• Choose recommenders and give them an
ample amount of time
• Create a resume
• Write personal statement
• Request and send transcripts
• Submit application prior to deadline of school
The Personal Statement
What should you
address?
• Motivation
• Career goals
• Interest in the legal
profession
• Experience in
leadership, service, or
diverse environments
Suggestions
• Identify and address
most critical issues
• Polish and proofread!
• Consider tailoring to fit
different schools
• Support with details
• Add addendums if
needed
Letters of Recommendation
General Rule:
Law schools prefer letters from
someone who is impressed with you;
not someone whom you believe will
impress the school.
How do I afford it?
Expenses:
• Tuition: $10,000 to $42,000+ per year
• Living expenses: $6,000 to $23,000+ per year
• Plus books, travel, personal expenses
Financial Aid Resources:
• Limited aid from schools
• Scholarship programs
• Loans and work study
Finances
A word about Financing the Degree:
• Merit-based scholarship awards
– How admissions committees make award decisions
• Need-based scholarship awards
– Demonstrating need as an international applicant
• Public v. private institutions
• Third-party scholarship opportunities
• Fulbright Scholarships
Orientation programs
• LL.M. Programs are short, so focus right away!
• English fluency is a must.
• Programs convey academic expectations, law school
systems, resources for students, course websites.
• Visits to courts and law offices provide context.
• Summer programs in Legal English are available.
• Resource: “Summer Programs Offered By American
Universities of interest to Foreign Lawyers and
Advanced Law Students”
Career Development Opportunities
• Optional practical training (OPT) allows LL.M.
graduates to work in the U.S. for an additional
year.
• On campus work during the academic year is
permitted.
• Internship and Employment Resources are
available
Penn State Law
LL.M. Program
The Bar Examination
• Each state has its own licensing requirements, its
own bar examination, and its own requirements for
permission to sit for the bar.
• Every state allows students from ABA-accredited law
schools (J.D. graduates) to sit for the bar.
• Several states allow LL.M. graduates from ABAaccredited law schools to sit for the bar; other
requirements may apply (i.e., NY, CA, DC, VA, OH, IL,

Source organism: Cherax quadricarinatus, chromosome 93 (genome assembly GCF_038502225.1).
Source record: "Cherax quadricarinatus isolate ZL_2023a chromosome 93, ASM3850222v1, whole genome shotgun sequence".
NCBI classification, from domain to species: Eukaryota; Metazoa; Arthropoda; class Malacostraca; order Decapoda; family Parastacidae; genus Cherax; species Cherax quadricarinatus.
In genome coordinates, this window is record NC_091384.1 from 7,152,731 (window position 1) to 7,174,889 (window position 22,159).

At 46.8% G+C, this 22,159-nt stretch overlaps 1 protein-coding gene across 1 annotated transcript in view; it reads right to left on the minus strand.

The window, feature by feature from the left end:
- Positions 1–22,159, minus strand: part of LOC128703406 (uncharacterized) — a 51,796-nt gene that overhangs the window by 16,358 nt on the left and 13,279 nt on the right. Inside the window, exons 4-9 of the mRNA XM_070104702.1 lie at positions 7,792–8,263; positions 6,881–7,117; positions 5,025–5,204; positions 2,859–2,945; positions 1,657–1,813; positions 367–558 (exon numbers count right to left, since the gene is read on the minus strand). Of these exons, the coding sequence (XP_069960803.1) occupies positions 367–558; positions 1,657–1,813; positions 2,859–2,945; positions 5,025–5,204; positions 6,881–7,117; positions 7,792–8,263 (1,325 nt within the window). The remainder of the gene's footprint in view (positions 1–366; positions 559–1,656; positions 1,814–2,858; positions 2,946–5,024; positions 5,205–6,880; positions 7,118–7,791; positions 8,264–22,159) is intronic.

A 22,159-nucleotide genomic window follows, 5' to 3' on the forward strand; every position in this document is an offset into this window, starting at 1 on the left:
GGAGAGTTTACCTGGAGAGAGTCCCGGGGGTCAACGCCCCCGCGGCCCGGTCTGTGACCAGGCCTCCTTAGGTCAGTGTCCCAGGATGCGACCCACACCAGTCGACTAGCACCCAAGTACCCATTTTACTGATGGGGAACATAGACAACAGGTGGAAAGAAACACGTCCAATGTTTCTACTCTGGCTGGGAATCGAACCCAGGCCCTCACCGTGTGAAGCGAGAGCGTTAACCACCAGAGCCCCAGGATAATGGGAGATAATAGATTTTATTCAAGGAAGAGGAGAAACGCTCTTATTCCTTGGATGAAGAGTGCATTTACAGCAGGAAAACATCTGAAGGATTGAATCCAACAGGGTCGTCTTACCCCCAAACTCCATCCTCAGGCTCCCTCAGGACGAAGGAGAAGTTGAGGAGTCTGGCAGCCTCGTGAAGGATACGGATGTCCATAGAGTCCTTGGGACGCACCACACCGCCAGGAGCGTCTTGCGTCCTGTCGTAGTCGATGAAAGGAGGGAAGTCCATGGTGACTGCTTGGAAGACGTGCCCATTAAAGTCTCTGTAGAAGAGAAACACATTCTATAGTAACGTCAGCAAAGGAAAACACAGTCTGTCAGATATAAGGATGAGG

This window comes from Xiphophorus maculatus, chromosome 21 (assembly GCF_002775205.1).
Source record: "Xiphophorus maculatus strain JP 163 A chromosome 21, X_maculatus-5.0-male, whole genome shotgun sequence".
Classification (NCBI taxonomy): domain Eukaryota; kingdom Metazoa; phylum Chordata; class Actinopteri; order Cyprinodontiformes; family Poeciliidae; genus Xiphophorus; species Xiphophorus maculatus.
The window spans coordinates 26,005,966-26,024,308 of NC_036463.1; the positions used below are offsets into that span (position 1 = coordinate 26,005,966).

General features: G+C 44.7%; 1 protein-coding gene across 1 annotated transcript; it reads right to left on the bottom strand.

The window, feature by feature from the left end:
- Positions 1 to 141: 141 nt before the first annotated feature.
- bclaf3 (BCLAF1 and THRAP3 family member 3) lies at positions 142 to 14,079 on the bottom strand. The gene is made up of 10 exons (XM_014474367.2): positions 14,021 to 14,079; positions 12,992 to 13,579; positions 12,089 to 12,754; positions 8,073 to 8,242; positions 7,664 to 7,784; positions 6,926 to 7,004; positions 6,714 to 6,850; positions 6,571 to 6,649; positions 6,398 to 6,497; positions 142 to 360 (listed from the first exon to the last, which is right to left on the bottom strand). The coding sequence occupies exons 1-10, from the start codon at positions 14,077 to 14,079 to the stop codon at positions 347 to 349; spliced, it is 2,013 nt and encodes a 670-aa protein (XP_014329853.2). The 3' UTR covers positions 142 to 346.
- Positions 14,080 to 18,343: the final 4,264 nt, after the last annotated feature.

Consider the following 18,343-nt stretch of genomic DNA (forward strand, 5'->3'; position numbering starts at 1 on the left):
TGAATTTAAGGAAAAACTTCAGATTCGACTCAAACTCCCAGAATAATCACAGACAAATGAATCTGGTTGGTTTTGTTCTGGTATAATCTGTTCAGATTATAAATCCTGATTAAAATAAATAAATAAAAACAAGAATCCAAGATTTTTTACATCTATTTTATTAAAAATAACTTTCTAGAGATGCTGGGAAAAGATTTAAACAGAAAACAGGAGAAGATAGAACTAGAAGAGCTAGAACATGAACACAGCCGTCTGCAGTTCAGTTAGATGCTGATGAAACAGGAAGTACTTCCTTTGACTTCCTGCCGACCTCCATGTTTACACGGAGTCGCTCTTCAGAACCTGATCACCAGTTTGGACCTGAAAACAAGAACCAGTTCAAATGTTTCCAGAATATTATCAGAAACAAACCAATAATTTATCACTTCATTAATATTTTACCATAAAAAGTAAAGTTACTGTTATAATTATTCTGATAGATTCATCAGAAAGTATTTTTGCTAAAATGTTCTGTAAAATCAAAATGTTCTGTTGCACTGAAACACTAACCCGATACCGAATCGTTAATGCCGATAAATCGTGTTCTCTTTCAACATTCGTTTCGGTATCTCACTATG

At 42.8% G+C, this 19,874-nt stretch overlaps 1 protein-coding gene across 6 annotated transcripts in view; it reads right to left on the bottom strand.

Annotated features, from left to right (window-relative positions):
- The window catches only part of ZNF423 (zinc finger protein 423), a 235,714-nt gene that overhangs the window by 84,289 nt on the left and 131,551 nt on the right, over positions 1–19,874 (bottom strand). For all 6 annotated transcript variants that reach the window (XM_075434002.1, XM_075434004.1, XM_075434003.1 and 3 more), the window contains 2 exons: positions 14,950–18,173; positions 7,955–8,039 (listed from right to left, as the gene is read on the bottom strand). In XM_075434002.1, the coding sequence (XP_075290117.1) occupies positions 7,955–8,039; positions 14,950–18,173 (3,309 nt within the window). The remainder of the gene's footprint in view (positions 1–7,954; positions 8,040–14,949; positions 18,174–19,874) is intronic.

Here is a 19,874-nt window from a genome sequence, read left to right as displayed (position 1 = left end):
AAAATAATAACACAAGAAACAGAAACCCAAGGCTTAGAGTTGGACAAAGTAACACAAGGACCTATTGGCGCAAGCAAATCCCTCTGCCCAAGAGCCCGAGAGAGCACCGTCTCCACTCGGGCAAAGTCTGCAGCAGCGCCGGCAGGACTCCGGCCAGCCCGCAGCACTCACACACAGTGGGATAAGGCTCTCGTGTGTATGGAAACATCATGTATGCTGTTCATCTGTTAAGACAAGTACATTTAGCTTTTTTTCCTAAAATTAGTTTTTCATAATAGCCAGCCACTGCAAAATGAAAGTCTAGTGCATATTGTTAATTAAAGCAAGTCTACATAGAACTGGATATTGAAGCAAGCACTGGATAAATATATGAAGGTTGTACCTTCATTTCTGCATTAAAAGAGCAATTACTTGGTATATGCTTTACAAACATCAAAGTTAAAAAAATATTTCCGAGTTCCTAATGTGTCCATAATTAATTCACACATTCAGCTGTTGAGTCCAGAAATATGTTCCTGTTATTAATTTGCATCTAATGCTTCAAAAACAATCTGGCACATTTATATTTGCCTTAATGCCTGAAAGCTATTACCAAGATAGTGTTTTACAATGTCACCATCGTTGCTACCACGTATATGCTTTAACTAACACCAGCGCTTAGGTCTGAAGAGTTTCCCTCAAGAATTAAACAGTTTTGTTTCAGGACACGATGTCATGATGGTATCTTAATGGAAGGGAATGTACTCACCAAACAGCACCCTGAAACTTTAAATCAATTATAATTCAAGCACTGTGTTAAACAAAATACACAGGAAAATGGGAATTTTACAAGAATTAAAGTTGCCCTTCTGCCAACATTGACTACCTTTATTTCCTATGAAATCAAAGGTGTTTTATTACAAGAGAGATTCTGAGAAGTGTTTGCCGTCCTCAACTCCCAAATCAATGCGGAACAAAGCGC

TN, etc.) www.ncbex.org
Character and Fitness
• Be wary of advice to omit any information that is
requested.
Failure to disclose is often more
detrimental to an applicant’s chance to
become a licensed attorney than was
the original offense.
Contact Information
Karen Bysiewicz
Penn State Law
+1-814-863-6861
[email protected]
Jessica Richman Dworkin
The Ohio State University Moritz College of Law
+1-614-688-5328
[email protected]
Gail J. Hupper
Boston College Law School
+1-617-552-4573
[email protected]
Jane E. Schukoske
University of Baltimore School of Law
+1-410-837-6761
[email protected]
• Thank You!
Penn State Law
LL.M. Program
Academic Program
• 24-credit program to be completed in one
academic year
• Can personalize curriculum or
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Business Law
Arbitration, Mediation, and Negotiation
International and Transnational Law
Antitrust, Competition Law
LL.M. Experience
• Practical skills
classes
• Optional bar
preparation classes
• Courtroom and legal
system field
observation
• JD/LLM mentors
Student Life
Penn State has a
large, vibrant
international
community of nearly
2,500 international
graduate students.
Financial Assistance
• All students are considered for Penn State Law
scholarship which range from $3,000 to $7,000
– No separate application necessary
• Information available on outside funding on
request.
Countries represented in recent
LL.M. classes
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Argentina
Austria
Azerbaijan
Brazil
China
Egypt
France
Germany
Italy
India
Japan
Kyrgyzstan
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Moldova
Netherlands
Nigeria
Russia
Taiwan
Thailand
Turkey
Pakistan
Philippines
Republic of Korea
South Africa
Ukraine
Career Opportunities
• Optional practical training is available to
graduates of the program
• On campus internship placements
• Active alumni network of Penn State